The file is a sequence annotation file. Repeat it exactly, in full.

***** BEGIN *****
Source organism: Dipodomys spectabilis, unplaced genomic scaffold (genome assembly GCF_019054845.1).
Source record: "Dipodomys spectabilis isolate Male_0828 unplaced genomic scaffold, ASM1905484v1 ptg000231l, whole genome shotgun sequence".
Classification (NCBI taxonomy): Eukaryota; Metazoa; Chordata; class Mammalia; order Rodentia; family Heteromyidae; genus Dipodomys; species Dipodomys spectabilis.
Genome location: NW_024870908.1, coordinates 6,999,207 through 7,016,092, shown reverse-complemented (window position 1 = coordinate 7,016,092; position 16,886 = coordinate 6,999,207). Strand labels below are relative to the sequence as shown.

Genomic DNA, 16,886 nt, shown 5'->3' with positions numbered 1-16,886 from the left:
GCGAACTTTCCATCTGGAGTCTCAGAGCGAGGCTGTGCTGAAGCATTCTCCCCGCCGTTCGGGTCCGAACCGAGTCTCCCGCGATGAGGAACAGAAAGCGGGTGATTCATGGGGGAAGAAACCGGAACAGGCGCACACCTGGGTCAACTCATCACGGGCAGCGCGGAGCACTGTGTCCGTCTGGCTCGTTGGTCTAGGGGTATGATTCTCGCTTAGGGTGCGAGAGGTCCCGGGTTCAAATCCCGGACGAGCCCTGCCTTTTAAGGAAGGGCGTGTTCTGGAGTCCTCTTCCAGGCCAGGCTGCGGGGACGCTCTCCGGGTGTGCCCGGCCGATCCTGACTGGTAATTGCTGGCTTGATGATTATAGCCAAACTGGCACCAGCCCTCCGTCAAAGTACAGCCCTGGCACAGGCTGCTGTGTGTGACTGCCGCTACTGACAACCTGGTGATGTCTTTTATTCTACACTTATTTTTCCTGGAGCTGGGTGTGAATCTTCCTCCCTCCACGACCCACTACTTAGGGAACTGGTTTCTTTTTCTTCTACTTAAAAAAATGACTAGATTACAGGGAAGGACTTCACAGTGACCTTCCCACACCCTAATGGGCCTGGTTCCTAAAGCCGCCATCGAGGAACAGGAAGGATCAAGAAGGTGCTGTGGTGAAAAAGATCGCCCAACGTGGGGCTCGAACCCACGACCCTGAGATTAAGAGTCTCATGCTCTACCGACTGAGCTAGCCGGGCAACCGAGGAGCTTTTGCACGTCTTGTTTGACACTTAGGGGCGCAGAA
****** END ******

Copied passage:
Source organism: Dipodomys spectabilis, unplaced genomic scaffold (genome assembly GCF_019054845.1).
Source record: "Dipodomys spectabilis isolate Male_0828 unplaced genomic scaffold, ASM1905484v1 ptg000231l, whole genome shotgun sequence".
Classification (NCBI taxonomy): Eukaryota; Metazoa; Chordata; class Mammalia; order Rodentia; family Heteromyidae; genus Dipodomys; species Dipodomys spectabilis.
Genome location: NW_024870908.1, coordinates 6,999,207 through 7,016,092, shown reverse-complemented (window position 1 = coordinate 7,016,092; position 16,886 = coordinate 6,999,207). Strand labels below are relative to the sequence as shown.

Genomic DNA, 16,886 nt, shown 5'->3' with positions numbered 1-16,886 from the left:
GCGAACTTTCCATCTGGAGTCTCAGAGCGAGGCTGTGCTGAAGCATTCTCCCCGCCGTTCGGGTCCGAACCGAGTCTCCCGCGATGAGGAACAGAAAGCGGGTGATTCATGGGGGAAGAAACCGGAACAGGCGCACACCTGGGTCAACTCATCACGGGCAGCGCGGAGCACTGTGTCCGTCTGGCTCGTTGGTCTAGGGGTATGATTCTCGCTTAGGGTGCGAGAGGTCCCGGGTTCAAATCCCGGACGAGCCCTGCCTTTTAAGGAAGGGCGTGTTCTGGAGTCCTCTTCCAGGCCAGGCTGCGGGGACGCTCTCCGGGTGTGCCCGGCCGATCCTGACTGGTAATTGCTGGCTTGATGATTATAGCCAAACTGGCACCAGCCCTCCGTCAAAGTACAGCCCTGGCACAGGCTGCTGTGTGTGACTGCCGCTACTGACAACCTGGTGATGTCTTTTATTCTACACTTATTTTTCCTGGAGCTGGGTGTGAATCTTCCTCCCTCCACGACCCACTACTTAGGGAACTGGTTTCTTTTTCTTCTACTTAAAAAAATGACTAGATTACAGGGAAGGACTTCACAGTGACCTTCCCACACCCTAATGGGCCTGGTTCCTAAAGCCGCCATCGAGGAACAGGAAGGATCAAGAAGGTGCTGTGGTGAAAAAGATCGCCCAACGTGGGGCTCGAACCCACGACCCTGAGATTAAGAGTCTCATGCTCTACCGACTGAGCTAGCCGGGCAACCGAGGAGCTTTTGCACGTCTTGTTTGACACTTAGGGGCGCAGAA